According to recent estimates, it costs almost $3-per-day to conduct a Denial-of-Service attack on Zcash. One can do this with the ‘Sapling Woodchipper’ protocol.
Recent metrics regarding the implementation of a Denial-of-Service (DoS) protocol indicates that it costs just a few dollars to attack Zcash (ZEC) daily. The protocol’s creator, Duke Leto (@dukeleto), says that he created it to compel the Zcash team to act on the severe issues plaguing the network.
An Extremely Cheap Way to Clog the Entire Zcash Network
The so-called ‘Sapling Woodchipper’ is a protocol that allows for DoS attacks on any cryptocurrency which implements the Zcash 2.x Sapling protocol. Most notably, this is what Zcash itself uses.
The severity of the attack depends on chain parameters, like maximum transaction size and maximum block size. However, only one or a few machines can disable a network in an asymmetric attack. It works by making sure that the blockchain is filled to the maximum to prevent regular users from making transactions. The Sapling Woodchipper attack does require a powerful CPU to run correctly, however, but is still extremely cheap to conduct.
The protocol-level DoS is listed under CVE-2019-11636 on the National Vulnerability Database and has been recognized as an “inexpensive approach to ‘fill all transactions of all blocks'” on Zcash.
To be clear, the creator of Sapling Woodchipper is not trying to use the protocol-level DoS for evil. Instead, as is listed on its website, “the motivation for this CVE is to make the Zcash protocol, source code and network more secure.”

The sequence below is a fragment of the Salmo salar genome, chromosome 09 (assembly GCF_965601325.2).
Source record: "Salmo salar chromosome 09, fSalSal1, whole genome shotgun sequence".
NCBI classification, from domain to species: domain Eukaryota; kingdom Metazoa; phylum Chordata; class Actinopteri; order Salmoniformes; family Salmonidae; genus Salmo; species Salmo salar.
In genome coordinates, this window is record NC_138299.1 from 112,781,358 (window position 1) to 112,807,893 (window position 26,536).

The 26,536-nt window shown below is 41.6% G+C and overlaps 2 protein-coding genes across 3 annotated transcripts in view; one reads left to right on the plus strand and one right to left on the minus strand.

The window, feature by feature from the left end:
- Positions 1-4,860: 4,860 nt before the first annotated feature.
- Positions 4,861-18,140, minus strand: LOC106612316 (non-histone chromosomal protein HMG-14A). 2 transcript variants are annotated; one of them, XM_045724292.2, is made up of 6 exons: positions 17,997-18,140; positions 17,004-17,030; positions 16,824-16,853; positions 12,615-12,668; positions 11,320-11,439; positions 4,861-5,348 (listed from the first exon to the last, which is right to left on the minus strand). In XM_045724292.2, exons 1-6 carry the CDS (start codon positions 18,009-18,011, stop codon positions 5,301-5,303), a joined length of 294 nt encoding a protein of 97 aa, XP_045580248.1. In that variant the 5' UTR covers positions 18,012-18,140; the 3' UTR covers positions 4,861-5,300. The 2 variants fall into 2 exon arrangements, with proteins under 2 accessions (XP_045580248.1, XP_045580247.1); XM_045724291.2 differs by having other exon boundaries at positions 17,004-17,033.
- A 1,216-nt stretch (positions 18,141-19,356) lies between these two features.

A ‘Hidden’ Zcash Fee Market
Sapling Woodchipper exploits what the creator, Duke Leto, calls a ‘hidden’ fee market, which the network doesn’t speak of but everyone knows of. This shadow market works for miners and mining pools, but “various Zcash people, up to and including the CEO, would prefer to tell people that no fee market exists,” he writes.
This is evident on the Zcash Wallet Developer UX Checklist where one of the points is “[disabling] users from setting their own transaction fees.” Users are not allowed to customize fees since “our network is fast enough that mining incentivization is not an issue.”
What this means is that incentive structures are not public, and can thus easily be exploited. For example, although most mining pools will not mine a transaction larger than 1MB, the Zcash codebase still nonetheless ‘allows’ for this. Paying a double fee clearly speeds up confirmations, which indicates that a shadow fee market undeniably exists.
The author of Sapling Woodchipper hopes that “all source code forks of Zcash migrate to variable fees based on transaction size, to fully mitigate transaction-based Denial-of-Service attacks.” Also, users should have the option to choose network fees just like they can in regular Bitcoin wallets. Given how easy it is to implement this DoS attack, the request seems altogether reasonable.
The Zcash team has yet to respond to this exploit formally. Zcash was recently dropped by Coinbase’s U.K. branch as well.
Do you agree with the solutions put forward by Leto? Is it reasonable? Let us know your thoughts in the comments down below.
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